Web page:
The King's aim was to frighten the country into reaction by the dread of civil strife; and his summons of the Parliament to Oxford was an appeal to the country against the disloyalty of the capital, and an adroit means of reviving the memories of the Civil War. With the same end he ordered his guards to accompany him, on the pretext of anticipated disorder; and Shaftesbury, himself terrified at the projects of the Court, aided the King's designs by appearing with his followers in arms on the plea of self-protection. Monmouth renewed his progresses through the country. Riots broke out in London. Revolt seemed at hand, and Charles hastened to conclude his secret negotiations with France. He verbally pledged himself to a policy of peace, in other words to withdrawal from any share in the Grand Alliance which William was building up, while Lewis promised a small subsidy which with the natural growth of the royal revenue sufficed to render Charles, if he remained at peace, independent of Parliamentary aids. The violence of the new Parliament played yet more effectually into the King's hands. The members of the House of Commons were the same as those who had been returned to the Parliaments he had just dissolved, and their temper was naturally embittered by the two dissolutions.
Their rejection of a new Limitation Bill brought forward by Halifax, which while granting James the title of King would have vested the actual functions of government in the Prince and Princess of Orange, alienated the more moderate and sensible of the Country party. The attempt of the Lower House to revive the panic by impeaching an informer named Fitzharris before the House of Lords, in defiance of the constitutional rule which entitled him as a commoner to a trial by his peers in the course of common law, did still more to throw public opinion on the side of the Crown. Shaftesbury's course, in fact, went wholly on a belief that the penury of the Treasury left Charles at his mercy, and that a refusal of supplies must wring from the King his assent to the Exclusion. But the gold of France had freed the King from his thraldom. He had used the Parliament simply to exhibit himself as a sovereign whose patience and conciliatory temper was rewarded with insult and violence; and now that his end was accomplished, he no sooner saw the Exclusion Bill re-introduced, than he suddenly dissolved the Houses after a month's sitting, and appealed in a royal declaration to the justice of the nation at large.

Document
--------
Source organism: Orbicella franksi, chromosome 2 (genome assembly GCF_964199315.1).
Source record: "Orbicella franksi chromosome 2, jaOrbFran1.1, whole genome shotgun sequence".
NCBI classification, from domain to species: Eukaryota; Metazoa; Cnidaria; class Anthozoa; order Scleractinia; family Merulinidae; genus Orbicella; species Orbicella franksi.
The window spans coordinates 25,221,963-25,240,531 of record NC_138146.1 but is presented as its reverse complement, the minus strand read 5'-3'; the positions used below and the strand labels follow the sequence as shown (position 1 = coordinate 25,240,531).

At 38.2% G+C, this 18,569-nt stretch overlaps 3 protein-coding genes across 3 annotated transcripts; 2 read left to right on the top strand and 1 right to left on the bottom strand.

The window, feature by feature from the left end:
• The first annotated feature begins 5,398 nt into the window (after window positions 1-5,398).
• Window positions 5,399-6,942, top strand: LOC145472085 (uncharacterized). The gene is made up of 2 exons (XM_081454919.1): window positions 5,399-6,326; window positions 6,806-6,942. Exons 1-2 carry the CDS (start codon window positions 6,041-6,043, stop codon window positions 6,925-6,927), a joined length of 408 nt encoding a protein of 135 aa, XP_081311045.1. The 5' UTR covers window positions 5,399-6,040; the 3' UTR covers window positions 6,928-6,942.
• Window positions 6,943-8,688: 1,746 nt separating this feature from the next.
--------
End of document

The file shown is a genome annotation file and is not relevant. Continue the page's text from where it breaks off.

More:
The appeal was met by an almost universal burst of loyalty. The Church rallied to the King; his declaration was read from every pulpit; and the Universities solemnly decided that " no religion, no law, no fault, no forfeiture," could avail to bar the sacred right of hereditary succession. The arrest of Shaftesbury on a charge of suborning false witnesses to the Plot marked the new strength of the Crown. London indeed was still true to him; the Middlesex Grand Jury ignored the bill of his indictment; and his discharge from the Tower was welcomed in every street with bonfires and ringing of bells. But a fresh impulse was given to the loyal enthusiasm of the country at large by the publication of a plan said to have been found among his papers, the plan of a secret association for the furtherance of the Exclusion, whose members bound themselves to obey the orders of Parliament even after its prorogation or dissolution by the Crown. So general was the reaction that Halifax advised the calling of a new Parliament in the belief that it would be a loyal one. William of Orange too visited England to take advantage of the turn of affairs to pin Charles to the policy of the Alliance; but the King met both counsels with evasion. He pushed boldly on in his new course.
He confirmed the loyalty of the Church by a renewed persecution of the Nonconformists, which drove Penn from England and thus brought about the settlement of Pennsylvania as a refuge for his fellow Quakers. He was soon strong enough to call back James to Court. Monmouth, who had resumed his progresses through the country as a means of checking the tide of reaction, was arrested. The friendship of a Tory mayor secured the nomination of Tory sheriffs in London, and the juries they packed left the life of every Exclusionist at the mercy of the Crown. Shaftesbury, alive to the new danger, plunged madly into conspiracies with a handful of adventurers as desperate as himself, hid himself in the City, where he boasted that ten thousand "brisk boys" were ready to appear at his call, and urged his friends to rise in arms. But their delays drove him to flight; and two months after his arrival in Holland, the soul of the great leader, great from his immense energy and the wonderful versatility of his genius, but whose genius and energy had ended in wrecking for the time the fortunes of English freedom, and in associating the noblest of causes with the vilest of crimes, found its first quiet in death.